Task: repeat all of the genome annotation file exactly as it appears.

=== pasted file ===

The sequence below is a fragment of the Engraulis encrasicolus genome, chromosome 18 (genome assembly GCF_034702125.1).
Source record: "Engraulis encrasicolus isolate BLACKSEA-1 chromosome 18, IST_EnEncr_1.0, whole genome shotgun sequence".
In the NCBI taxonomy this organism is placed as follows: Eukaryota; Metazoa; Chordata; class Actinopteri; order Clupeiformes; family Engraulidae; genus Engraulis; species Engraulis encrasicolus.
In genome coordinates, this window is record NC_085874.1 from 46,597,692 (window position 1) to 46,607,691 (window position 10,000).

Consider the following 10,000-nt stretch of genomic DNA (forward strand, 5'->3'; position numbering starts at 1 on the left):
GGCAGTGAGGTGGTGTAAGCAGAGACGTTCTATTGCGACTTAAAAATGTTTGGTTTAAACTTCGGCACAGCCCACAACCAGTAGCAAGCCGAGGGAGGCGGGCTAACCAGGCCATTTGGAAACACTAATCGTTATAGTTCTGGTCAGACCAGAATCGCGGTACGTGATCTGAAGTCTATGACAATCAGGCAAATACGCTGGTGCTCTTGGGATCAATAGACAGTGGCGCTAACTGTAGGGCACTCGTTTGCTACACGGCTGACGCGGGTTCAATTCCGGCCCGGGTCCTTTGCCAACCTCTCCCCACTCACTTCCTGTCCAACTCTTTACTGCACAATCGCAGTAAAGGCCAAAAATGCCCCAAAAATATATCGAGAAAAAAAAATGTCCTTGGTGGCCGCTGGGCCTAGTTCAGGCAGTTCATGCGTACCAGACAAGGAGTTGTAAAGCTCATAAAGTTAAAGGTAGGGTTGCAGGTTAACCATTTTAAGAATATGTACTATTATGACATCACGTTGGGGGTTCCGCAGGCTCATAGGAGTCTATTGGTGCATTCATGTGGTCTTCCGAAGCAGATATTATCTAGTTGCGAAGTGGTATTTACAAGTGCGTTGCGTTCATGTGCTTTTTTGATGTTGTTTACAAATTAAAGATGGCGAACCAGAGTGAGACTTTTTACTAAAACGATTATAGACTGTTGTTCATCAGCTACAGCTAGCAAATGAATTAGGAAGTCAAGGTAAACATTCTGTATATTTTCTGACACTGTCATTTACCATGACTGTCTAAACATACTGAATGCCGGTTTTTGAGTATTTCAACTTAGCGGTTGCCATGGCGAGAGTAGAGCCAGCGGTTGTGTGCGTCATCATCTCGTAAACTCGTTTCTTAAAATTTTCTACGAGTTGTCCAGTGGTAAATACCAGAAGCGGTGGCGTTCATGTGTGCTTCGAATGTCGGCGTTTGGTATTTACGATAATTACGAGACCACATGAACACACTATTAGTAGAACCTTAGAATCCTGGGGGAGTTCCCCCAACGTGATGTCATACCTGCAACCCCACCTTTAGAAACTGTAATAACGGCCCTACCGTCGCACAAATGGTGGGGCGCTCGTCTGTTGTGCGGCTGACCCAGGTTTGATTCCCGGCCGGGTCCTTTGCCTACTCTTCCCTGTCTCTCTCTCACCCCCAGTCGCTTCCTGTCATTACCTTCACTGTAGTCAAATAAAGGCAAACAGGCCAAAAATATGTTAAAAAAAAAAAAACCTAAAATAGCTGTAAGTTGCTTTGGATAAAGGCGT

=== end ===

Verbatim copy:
The sequence below is a fragment of the Engraulis encrasicolus genome, chromosome 18 (genome assembly GCF_034702125.1).
Source record: "Engraulis encrasicolus isolate BLACKSEA-1 chromosome 18, IST_EnEncr_1.0, whole genome shotgun sequence".
In the NCBI taxonomy this organism is placed as follows: Eukaryota; Metazoa; Chordata; class Actinopteri; order Clupeiformes; family Engraulidae; genus Engraulis; species Engraulis encrasicolus.
In genome coordinates, this window is record NC_085874.1 from 46,597,692 (window position 1) to 46,607,691 (window position 10,000).

Consider the following 10,000-nt stretch of genomic DNA (forward strand, 5'->3'; position numbering starts at 1 on the left):
GGCAGTGAGGTGGTGTAAGCAGAGACGTTCTATTGCGACTTAAAAATGTTTGGTTTAAACTTCGGCACAGCCCACAACCAGTAGCAAGCCGAGGGAGGCGGGCTAACCAGGCCATTTGGAAACACTAATCGTTATAGTTCTGGTCAGACCAGAATCGCGGTACGTGATCTGAAGTCTATGACAATCAGGCAAATACGCTGGTGCTCTTGGGATCAATAGACAGTGGCGCTAACTGTAGGGCACTCGTTTGCTACACGGCTGACGCGGGTTCAATTCCGGCCCGGGTCCTTTGCCAACCTCTCCCCACTCACTTCCTGTCCAACTCTTTACTGCACAATCGCAGTAAAGGCCAAAAATGCCCCAAAAATATATCGAGAAAAAAAAATGTCCTTGGTGGCCGCTGGGCCTAGTTCAGGCAGTTCATGCGTACCAGACAAGGAGTTGTAAAGCTCATAAAGTTAAAGGTAGGGTTGCAGGTTAACCATTTTAAGAATATGTACTATTATGACATCACGTTGGGGGTTCCGCAGGCTCATAGGAGTCTATTGGTGCATTCATGTGGTCTTCCGAAGCAGATATTATCTAGTTGCGAAGTGGTATTTACAAGTGCGTTGCGTTCATGTGCTTTTTTGATGTTGTTTACAAATTAAAGATGGCGAACCAGAGTGAGACTTTTTACTAAAACGATTATAGACTGTTGTTCATCAGCTACAGCTAGCAAATGAATTAGGAAGTCAAGGTAAACATTCTGTATATTTTCTGACACTGTCATTTACCATGACTGTCTAAACATACTGAATGCCGGTTTTTGAGTATTTCAACTTAGCGGTTGCCATGGCGAGAGTAGAGCCAGCGGTTGTGTGCGTCATCATCTCGTAAACTCGTTTCTTAAAATTTTCTACGAGTTGTCCAGTGGTAAATACCAGAAGCGGTGGCGTTCATGTGTGCTTCGAATGTCGGCGTTTGGTATTTACGATAATTACGAGACCACATGAACACACTATTAGTAGAACCTTAGAATCCTGGGGGAGTTCCCCCAACGTGATGTCATACCTGCAACCCCACCTTTAGAAACTGTAATAACGGCCCTACCGTCGCACAAATGGTGGGGCGCTCGTCTGTTGTGCGGCTGACCCAGGTTTGATTCCCGGCCGGGTCCTTTGCCTACTCTTCCCTGTCTCTCTCTCACCCCCAGTCGCTTCCTGTCATTACCTTCACTGTAGTCAAATAAAGGCAAACAGGCCAAAAATATGTTAAAAAAAAAAAAACCTAAAATAGCTGTAAGTTGCTTTGGATAAAGGCGT